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FROSTMAN COLUMN: Take some holiday time to unwind; the world's problems will be there upon your return
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FROSTMAN COLUMN: Take some holiday time to unwind; the world's problems will be there upon your return

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Sometimes in life, we all just need to take a bit of a break. Somehow, simply take a step back from life’s often frenetic pace. Reflect upon relationships and priorities in your life. The holiday season now upon us often becomes a time of introspection.

We are living in times of incredible discord and division on many fronts that can be challenging for us all, regardless of whether you’re on the right or on the left politically, conservative or liberal socially, or any other ways there seems to be a separation into factions in many facets of our society.

Remember the golden rule this week of no politics at the Thanksgiving dinner table, right? Just sit back, relax, and maybe watch some football? Now wait, has the star player received the jab? What are his political stances? Didn’t he do an endorsement for a company that doesn’t buy into a “woke” status? What matters most, on the field or off the field? If you want to watch football, maybe just concentrate on what’s happening on the field of play.

Of course, we’re in the throes of one of the most important nine-day stretches on the Wisconsin calendar, the gun deer season. That time of year when about a half-million Wisconsinites don the blaze orange and thermal gear, and venture into the woods for a combination of both solace and potential action. No politics in the woods, right?

Not so fast. As reported in the Nov. 15 Milwaukee Journal Sentinel, the Wisconsin Department of Health Services came out with some updated guidelines for deer hunters this fall. Among those recommendations is that hunters wear a facemask when field dressing their deer. Come again, did I hear that right? What in the name of buffalo plaid is going on here?

According to DHS, “studies released earlier this month documented the virus in whitetails in Iowa (33% of deer tested) and Ohio (36%).” The story also states, “DHS said there is no evidence wildlife, including white-tailed deer, are a source of COVID-19 illness for people,” but out of what would appear to be an abundance of caution, made the recommendation for masking. If you read some of the commentary from social media posts about the recommendations, I candidly wouldn’t expect much compliance with this particular directive. Only if it’s really, really cold outside.

With the “meatflation” I discussed last week, that turkey dinner is gonna cost a whole lot more than last year, and with the delays in the supply chain, and hundreds of ships carrying thousands of containers stuck out at sea, the pickings might be slimmer this year than in the past. Watch out for that conversation turning political as well.

We see myriad challenges to the curriculum choices of the educational elites and attempts to paint parents seeking answers described as “domestic terrorists.” We are riveted to the proceedings of key court cases, and their widespread implications. We have plenty of opportunities in today’s world to be filled with anxiety, frustration, and a whole range of emotions.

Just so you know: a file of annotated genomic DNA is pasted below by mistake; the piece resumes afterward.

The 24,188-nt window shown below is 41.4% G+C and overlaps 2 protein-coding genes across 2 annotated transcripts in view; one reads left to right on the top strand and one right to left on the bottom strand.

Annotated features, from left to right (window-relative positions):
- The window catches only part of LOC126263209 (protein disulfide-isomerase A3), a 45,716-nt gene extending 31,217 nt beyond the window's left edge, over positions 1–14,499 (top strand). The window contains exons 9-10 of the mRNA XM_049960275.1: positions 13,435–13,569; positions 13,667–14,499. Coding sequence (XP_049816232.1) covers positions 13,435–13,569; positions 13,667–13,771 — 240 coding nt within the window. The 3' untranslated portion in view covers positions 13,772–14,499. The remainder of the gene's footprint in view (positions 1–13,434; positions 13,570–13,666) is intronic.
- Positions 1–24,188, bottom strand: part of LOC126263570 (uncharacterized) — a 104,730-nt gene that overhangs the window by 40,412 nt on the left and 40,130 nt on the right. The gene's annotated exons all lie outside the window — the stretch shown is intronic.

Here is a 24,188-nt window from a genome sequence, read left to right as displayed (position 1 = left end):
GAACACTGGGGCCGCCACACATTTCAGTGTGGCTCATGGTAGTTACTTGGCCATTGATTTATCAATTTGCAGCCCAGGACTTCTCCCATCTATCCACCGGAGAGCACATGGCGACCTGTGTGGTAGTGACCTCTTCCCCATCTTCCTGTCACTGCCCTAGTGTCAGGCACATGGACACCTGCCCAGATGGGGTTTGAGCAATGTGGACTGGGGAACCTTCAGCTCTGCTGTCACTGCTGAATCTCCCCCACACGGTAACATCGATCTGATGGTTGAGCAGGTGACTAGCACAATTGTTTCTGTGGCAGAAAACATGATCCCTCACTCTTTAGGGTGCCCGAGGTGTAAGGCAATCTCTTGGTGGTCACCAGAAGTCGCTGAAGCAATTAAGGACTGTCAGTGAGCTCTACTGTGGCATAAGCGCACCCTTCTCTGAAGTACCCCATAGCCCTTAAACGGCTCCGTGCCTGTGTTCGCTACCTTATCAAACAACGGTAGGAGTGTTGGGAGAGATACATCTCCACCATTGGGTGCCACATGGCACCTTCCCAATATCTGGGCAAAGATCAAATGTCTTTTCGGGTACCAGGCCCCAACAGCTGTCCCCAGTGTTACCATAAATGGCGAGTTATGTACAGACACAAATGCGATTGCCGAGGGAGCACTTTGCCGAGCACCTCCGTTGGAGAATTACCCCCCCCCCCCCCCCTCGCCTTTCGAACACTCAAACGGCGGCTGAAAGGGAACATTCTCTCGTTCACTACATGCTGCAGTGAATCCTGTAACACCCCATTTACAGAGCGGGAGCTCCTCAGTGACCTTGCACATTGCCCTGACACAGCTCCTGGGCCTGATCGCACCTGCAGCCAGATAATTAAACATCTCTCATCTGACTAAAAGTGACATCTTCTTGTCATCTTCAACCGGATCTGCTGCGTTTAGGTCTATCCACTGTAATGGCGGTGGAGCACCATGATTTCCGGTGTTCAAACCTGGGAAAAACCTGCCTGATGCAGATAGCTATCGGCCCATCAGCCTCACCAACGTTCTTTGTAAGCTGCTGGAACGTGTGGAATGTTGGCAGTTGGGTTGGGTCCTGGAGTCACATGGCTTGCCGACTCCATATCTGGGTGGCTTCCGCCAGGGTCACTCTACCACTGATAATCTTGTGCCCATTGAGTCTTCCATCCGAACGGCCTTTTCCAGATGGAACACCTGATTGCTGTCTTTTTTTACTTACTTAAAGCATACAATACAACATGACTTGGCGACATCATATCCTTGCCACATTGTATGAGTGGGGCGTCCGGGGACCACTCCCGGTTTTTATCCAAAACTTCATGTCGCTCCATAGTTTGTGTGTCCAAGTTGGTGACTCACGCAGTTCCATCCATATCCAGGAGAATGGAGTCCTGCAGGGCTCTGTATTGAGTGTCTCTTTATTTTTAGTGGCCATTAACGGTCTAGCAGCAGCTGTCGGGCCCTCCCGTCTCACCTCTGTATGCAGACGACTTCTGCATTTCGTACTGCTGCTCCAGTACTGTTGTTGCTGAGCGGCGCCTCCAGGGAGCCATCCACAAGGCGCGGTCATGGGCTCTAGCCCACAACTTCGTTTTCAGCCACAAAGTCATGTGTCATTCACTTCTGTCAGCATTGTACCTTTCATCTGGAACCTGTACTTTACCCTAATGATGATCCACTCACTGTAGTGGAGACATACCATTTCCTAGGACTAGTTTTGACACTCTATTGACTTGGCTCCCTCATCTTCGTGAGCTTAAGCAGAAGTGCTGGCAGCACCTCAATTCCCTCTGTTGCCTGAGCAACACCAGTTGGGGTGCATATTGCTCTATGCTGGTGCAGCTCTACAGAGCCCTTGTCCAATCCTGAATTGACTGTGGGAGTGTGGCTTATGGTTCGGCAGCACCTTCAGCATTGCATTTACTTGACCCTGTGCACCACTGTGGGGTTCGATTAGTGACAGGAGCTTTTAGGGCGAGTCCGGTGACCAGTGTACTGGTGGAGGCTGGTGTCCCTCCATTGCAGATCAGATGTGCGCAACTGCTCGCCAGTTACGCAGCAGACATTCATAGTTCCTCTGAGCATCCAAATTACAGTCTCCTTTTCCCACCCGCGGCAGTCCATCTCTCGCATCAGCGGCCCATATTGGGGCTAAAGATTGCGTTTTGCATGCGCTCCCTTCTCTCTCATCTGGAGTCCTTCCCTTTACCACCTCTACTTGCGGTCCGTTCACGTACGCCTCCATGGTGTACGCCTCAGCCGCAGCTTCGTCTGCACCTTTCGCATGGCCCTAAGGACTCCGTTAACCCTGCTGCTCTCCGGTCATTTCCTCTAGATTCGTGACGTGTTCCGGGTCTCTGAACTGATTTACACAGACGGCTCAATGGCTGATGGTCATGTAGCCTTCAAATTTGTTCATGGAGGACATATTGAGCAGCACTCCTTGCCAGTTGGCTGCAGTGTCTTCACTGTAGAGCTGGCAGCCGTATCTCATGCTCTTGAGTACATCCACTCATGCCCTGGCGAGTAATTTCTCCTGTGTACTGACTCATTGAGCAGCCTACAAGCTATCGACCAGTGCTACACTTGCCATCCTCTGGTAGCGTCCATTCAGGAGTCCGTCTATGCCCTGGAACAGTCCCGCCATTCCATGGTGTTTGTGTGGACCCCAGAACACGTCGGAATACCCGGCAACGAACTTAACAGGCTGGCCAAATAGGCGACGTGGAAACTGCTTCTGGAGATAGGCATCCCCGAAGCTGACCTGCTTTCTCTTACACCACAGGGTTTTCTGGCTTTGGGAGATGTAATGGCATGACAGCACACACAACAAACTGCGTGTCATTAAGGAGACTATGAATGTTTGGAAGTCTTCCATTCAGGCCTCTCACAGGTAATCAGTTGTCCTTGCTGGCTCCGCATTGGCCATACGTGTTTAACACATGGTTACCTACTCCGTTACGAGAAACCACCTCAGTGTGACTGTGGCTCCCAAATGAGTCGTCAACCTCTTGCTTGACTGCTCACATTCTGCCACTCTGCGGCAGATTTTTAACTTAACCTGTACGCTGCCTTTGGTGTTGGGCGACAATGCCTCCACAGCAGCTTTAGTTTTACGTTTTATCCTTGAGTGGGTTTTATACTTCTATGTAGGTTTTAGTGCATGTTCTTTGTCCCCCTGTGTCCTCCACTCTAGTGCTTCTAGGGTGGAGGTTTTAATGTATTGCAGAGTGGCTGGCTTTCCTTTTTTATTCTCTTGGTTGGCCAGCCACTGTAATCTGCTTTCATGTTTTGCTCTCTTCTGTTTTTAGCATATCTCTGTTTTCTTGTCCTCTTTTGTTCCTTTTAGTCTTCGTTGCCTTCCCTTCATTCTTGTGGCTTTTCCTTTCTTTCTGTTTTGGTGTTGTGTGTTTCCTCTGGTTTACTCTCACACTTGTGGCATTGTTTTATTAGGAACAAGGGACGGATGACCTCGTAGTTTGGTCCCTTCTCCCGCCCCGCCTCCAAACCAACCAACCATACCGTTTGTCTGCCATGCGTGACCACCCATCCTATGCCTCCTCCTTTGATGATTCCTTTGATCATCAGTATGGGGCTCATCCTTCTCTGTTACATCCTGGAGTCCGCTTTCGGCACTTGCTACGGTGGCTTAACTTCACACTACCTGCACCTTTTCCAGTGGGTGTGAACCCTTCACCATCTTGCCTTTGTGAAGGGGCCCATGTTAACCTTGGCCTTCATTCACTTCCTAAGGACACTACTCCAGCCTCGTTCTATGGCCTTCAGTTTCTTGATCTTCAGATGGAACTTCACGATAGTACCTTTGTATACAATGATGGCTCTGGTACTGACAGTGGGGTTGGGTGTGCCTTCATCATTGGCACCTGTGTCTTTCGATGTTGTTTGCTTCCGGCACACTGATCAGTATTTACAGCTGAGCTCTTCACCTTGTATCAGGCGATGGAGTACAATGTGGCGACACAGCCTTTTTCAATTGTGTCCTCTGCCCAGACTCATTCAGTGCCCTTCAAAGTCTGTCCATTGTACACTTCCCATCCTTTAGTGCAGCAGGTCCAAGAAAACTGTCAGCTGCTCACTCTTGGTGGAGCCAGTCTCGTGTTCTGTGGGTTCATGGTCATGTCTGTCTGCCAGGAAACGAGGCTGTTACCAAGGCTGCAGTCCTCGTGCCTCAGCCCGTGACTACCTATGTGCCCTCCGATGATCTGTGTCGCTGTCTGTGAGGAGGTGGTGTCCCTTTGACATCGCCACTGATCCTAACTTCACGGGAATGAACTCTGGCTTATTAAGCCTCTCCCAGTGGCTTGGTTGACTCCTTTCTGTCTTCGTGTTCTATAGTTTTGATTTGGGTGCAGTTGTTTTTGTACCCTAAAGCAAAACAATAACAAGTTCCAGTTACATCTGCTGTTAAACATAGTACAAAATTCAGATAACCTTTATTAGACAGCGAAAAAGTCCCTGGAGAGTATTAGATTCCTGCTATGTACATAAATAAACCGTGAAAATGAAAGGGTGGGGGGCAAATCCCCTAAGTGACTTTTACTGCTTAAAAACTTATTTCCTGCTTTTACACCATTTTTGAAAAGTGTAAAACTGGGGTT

How do you get away? How do you unplug? We all hope for that inner strength in times like these to be able to find ways to channel energy. I have shared penning these words is often a cathartic release. My sincere hope for all this holiday season is that they find a way to relax, recharge, and reenergize.

What are your stress relievers? Many find hope and solace in areas like faith, family, and friends. When doing sales training in former parts of my professional life, I always felt the need to stress the need for perspective. Sure, we all want to close deals, or gain new partners, but what is really most important? The need is ultimately to focus on those parts of your life you cherish most deeply. Relationships with your spouse, your children, your parents, or those most important in your life.

We know those relationships may also be a source of stresses unto themselves, but it would be my hope for all for this to be a season of forgiveness, healing, and reconnecting, especially for many who have found themselves isolated for the last 20 months or so. Folks across the spectrum who take stances on issues have likely been “unfriended” or otherwise shunned by former friends or colleagues who disagree and I hope many can cast aside their differences.

Stay the course, the world’s problems will still be there when you return from your needed respite. For now, I hope you will take time this week to reflect on what matters most. Happy Thanksgiving.

Scott Frostman lives in Baraboo, and has roots throughout Wisconsin. Opinions herein are exclusively his own. He believes anyone can make a difference and can be reached at scfrostman@gmail.com.

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